Audubon Asks Did You Know?
Do you know what exactly is a native plant, and why they are important? A plant is considered native if it has occurred naturally in a particular region, ecosystem, or habitat without human intervention. They provide watchable wildlife habitats, sustaining native butterflies, birds, reptiles, and other animals by providing the exact kind of food and shelter they need.
Non-native or introduced plants are plants that evolved in other parts of the world or were cultivated by humans into forms that don’t exist in nature. Because they may not support wildlife as well as native plants or can crowd out native plants, they can degrade ecosystems.
As science writer Rene Ebersole describes it, “For a bird searching for a nice place to raise a family, the classic suburban yard – a tidy bed of grass, one or two shade trees, and a row of leafy foundation plantings imported from China – must be like a foreclosed fixer-upper in a bad neighborhood. The accommodations are spare, and all the local restaurants are dives.” In contrast, yards brimming with native plants, she notes, “…offer all the perks of a Park Avenue suite with a stocked pantry and a view.”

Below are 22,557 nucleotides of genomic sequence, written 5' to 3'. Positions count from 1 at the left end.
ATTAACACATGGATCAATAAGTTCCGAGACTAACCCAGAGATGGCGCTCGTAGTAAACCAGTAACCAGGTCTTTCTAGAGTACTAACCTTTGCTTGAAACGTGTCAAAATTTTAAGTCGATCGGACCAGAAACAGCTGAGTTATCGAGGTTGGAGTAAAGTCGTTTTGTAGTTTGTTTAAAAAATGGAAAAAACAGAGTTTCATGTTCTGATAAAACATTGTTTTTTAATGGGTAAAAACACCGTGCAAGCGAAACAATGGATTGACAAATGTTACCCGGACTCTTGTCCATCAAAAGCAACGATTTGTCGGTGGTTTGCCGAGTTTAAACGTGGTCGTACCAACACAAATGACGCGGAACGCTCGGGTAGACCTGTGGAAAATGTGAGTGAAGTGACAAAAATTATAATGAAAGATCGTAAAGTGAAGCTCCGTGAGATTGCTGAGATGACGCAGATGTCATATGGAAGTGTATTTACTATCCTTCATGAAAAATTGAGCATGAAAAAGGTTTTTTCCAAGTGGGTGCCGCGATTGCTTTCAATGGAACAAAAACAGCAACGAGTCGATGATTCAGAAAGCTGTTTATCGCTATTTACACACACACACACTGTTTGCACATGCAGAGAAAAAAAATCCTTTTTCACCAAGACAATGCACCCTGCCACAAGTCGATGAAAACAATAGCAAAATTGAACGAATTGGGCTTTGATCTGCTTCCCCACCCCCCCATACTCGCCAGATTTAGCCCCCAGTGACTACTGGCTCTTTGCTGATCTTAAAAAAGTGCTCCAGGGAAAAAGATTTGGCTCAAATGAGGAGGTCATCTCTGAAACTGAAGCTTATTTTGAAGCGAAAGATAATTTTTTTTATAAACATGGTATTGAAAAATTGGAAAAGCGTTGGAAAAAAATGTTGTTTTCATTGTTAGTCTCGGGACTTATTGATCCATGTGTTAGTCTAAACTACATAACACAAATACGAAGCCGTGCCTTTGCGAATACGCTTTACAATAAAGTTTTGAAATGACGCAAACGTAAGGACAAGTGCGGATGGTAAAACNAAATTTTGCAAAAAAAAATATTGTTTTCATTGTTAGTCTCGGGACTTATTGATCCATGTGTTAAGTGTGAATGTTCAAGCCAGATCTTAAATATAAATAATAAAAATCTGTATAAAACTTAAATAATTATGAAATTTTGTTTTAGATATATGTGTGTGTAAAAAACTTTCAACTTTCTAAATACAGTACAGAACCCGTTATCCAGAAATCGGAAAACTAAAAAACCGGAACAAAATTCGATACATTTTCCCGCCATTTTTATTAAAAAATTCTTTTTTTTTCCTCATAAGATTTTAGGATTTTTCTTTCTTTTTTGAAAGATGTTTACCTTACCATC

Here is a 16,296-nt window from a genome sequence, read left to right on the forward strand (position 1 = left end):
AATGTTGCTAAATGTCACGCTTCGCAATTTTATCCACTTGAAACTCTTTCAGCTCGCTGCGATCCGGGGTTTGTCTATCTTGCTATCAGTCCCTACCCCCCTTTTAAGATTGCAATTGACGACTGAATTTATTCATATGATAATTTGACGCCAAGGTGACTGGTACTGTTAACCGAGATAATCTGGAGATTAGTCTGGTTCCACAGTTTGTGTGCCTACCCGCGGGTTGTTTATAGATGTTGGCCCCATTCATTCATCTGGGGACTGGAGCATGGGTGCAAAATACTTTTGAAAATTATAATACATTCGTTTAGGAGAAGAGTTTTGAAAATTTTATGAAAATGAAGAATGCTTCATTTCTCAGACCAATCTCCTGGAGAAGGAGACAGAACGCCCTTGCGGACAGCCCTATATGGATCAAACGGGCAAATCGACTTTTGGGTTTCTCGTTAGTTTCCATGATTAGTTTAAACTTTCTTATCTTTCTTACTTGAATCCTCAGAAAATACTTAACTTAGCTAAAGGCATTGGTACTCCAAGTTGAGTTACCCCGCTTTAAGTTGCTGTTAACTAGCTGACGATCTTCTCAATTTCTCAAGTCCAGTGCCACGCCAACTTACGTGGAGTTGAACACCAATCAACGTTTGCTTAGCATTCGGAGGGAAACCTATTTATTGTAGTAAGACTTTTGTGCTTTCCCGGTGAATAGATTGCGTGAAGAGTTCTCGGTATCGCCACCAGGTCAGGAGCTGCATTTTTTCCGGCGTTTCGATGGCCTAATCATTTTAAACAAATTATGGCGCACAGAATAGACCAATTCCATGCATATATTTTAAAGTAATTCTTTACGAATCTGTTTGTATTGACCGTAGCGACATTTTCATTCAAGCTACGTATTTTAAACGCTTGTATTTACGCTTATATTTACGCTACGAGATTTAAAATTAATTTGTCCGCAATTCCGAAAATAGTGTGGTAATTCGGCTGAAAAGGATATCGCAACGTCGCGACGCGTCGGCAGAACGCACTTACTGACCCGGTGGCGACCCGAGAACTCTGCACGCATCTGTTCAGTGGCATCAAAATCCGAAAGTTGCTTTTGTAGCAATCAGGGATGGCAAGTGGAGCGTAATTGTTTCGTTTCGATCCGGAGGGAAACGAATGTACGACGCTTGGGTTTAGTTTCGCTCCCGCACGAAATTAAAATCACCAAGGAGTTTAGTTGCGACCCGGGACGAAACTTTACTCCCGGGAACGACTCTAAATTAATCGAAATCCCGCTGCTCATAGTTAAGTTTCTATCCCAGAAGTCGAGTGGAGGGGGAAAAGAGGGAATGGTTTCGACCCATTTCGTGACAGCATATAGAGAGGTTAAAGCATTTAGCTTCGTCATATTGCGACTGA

The objective of Skidaway Audubon’s Nature Notices initiative is to create a welcoming haven for island wildlife by encouraging property owners to replace a portion of their lawns with areas of native plantings such as native flowers, shrubs, or understory trees. If a tree must be removed, it should be replaced with native greenery somewhere on the property because nature notices when its home and food sources have been destroyed.
There are several benefits to “going native”. Native plants require less water, fertilizer, and pesticides than lawns and can help prevent erosion better than grass. Additionally, since native plants have adapted to the local climate, gardeners have a greater chance of success when they use native plants.
Learn more about Nature Notices at skidawayaudubon.org and attend nationally acclaimed author Doug Tallamy’s special presentation on October 10 in the Palmetto Ballroom at 4 p.m. His book, Nature’s Best Hope: A New Approach to Conservation That Starts in Your Yard, a New York Times bestseller, outlines easy steps homeowners can take to “go native” and protect the environment. For event details, visit skidawayaudubon.org.
The Blanket Flower, shown at left, is a native plant. Photo courtesy of Amy Collings.
This article was originally published by The Landings Association on their website. Visit landings.org to read the original article. https://landings.org/news/2021/09/27/audubon-asks-did-you-know